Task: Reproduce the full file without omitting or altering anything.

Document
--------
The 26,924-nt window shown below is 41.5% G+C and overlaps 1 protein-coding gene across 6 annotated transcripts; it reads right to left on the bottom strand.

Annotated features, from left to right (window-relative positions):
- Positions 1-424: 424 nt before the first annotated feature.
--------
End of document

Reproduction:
The 26,924-nt window shown below is 41.5% G+C and overlaps 1 protein-coding gene across 6 annotated transcripts; it reads right to left on the bottom strand.

Annotated features, from left to right (window-relative positions):
- Positions 1-424: 424 nt before the first annotated feature.